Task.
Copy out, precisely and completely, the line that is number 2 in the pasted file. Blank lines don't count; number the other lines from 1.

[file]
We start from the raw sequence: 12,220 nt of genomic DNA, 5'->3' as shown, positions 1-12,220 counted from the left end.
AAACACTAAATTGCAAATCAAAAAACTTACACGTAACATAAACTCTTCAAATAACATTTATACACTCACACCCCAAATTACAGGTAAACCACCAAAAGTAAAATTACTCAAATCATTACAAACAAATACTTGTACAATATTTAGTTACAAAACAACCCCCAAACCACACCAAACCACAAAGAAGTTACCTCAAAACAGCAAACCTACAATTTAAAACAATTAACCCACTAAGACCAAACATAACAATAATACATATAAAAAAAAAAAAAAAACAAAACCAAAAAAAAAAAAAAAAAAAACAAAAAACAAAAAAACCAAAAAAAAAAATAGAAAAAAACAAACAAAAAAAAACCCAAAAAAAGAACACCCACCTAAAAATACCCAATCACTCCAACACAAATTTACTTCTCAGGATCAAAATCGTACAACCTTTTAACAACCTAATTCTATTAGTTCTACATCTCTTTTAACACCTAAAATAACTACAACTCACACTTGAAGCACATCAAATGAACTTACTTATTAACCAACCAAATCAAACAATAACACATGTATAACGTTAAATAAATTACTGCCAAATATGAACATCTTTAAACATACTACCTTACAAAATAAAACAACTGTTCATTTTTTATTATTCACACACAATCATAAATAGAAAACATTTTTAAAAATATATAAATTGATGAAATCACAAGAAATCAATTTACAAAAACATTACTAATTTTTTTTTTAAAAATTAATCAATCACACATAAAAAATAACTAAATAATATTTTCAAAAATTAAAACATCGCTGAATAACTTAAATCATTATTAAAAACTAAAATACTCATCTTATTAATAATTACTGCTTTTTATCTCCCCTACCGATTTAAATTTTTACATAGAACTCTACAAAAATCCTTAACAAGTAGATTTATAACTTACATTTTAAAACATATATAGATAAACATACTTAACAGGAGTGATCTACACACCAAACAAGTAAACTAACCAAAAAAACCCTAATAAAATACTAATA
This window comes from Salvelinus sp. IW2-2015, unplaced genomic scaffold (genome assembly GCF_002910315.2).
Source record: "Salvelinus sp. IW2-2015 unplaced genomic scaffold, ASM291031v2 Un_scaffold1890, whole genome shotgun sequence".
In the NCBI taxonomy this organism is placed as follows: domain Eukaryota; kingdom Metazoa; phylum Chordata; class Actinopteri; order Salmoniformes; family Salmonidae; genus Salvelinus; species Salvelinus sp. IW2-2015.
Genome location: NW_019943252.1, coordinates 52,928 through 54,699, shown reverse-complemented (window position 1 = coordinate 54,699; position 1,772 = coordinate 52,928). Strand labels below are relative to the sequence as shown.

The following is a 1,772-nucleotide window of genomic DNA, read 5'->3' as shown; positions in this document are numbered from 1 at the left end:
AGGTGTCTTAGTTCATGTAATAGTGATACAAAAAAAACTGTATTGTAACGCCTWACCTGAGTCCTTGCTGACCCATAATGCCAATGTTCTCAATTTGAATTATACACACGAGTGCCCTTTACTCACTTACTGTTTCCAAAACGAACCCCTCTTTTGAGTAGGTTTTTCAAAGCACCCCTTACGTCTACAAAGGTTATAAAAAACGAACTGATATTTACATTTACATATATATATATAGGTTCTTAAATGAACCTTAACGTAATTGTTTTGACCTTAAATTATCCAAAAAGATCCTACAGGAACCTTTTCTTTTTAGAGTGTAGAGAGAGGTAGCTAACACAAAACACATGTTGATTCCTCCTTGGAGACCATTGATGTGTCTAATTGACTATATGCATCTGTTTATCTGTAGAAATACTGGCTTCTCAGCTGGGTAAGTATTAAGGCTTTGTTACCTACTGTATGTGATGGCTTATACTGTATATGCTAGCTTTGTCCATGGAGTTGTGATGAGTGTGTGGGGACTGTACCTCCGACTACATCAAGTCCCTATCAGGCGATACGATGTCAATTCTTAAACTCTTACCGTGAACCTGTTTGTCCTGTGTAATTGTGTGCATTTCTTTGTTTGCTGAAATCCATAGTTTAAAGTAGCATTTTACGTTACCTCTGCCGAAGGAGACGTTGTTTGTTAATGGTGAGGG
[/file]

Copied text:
AAACACTAAATTGCAAATCAAAAAACTTACACGTAACATAAACTCTTCAAATAACATTTATACACTCACACCCCAAATTACAGGTAAACCACCAAAAGTAAAATTACTCAAATCATTACAAACAAATACTTGTACAATATTTAGTTACAAAACAACCCCCAAACCACACCAAACCACAAAGAAGTTACCTCAAAACAGCAAACCTACAATTTAAAACAATTAACCCACTAAGACCAAACATAACAATAATACATATAAAAAAAAAAAAAAAACAAAACCAAAAAAAAAAAAAAAAAAAACAAAAAACAAAAAAACCAAAAAAAAAAATAGAAAAAAACAAACAAAAAAAAACCCAAAAAAAGAACACCCACCTAAAAATACCCAATCACTCCAACACAAATTTACTTCTCAGGATCAAAATCGTACAACCTTTTAACAACCTAATTCTATTAGTTCTACATCTCTTTTAACACCTAAAATAACTACAACTCACACTTGAAGCACATCAAATGAACTTACTTATTAACCAACCAAATCAAACAATAACACATGTATAACGTTAAATAAATTACTGCCAAATATGAACATCTTTAAACATACTACCTTACAAAATAAAACAACTGTTCATTTTTTATTATTCACACACAATCATAAATAGAAAACATTTTTAAAAATATATAAATTGATGAAATCACAAGAAATCAATTTACAAAAACATTACTAATTTTTTTTTTAAAAATTAATCAATCACACATAAAAAATAACTAAATAATATTTTCAAAAATTAAAACATCGCTGAATAACTTAAATCATTATTAAAAACTAAAATACTCATCTTATTAATAATTACTGCTTTTTATCTCCCCTACCGATTTAAATTTTTACATAGAACTCTACAAAAATCCTTAACAAGTAGATTTATAACTTACATTTTAAAACATATATAGATAAACATACTTAACAGGAGTGATCTACACACCAAACAAGTAAACTAACCAAAAAAACCCTAATAAAATACTAATA